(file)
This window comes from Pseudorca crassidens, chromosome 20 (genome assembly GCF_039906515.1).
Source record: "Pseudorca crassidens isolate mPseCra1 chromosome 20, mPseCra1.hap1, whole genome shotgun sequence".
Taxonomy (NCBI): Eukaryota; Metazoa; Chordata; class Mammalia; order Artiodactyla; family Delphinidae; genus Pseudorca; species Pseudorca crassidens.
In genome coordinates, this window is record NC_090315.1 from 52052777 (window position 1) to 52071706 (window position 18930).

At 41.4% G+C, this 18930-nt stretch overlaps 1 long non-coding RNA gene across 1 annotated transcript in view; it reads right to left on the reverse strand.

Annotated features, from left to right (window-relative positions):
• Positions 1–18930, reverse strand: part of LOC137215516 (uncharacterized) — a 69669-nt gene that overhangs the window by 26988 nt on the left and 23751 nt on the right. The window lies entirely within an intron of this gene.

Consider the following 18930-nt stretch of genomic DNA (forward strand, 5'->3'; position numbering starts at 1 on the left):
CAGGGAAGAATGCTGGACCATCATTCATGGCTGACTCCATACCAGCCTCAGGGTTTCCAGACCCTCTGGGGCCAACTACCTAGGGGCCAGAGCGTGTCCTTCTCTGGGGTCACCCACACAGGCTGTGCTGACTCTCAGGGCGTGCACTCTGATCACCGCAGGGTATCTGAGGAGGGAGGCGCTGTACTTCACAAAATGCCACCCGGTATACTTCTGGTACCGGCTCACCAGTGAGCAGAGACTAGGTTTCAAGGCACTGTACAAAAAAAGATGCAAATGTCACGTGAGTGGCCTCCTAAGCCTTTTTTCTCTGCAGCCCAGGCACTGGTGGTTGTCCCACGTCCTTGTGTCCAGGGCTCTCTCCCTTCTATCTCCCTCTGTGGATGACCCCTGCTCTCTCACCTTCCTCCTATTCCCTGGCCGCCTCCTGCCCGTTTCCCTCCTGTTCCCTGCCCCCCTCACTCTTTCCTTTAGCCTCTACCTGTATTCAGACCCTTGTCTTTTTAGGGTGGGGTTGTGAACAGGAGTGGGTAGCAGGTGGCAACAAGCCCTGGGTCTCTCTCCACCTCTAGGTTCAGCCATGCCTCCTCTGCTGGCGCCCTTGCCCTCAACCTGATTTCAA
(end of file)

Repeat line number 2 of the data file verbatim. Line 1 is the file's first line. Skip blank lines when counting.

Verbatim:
Source record: "Pseudorca crassidens isolate mPseCra1 chromosome 20, mPseCra1.hap1, whole genome shotgun sequence".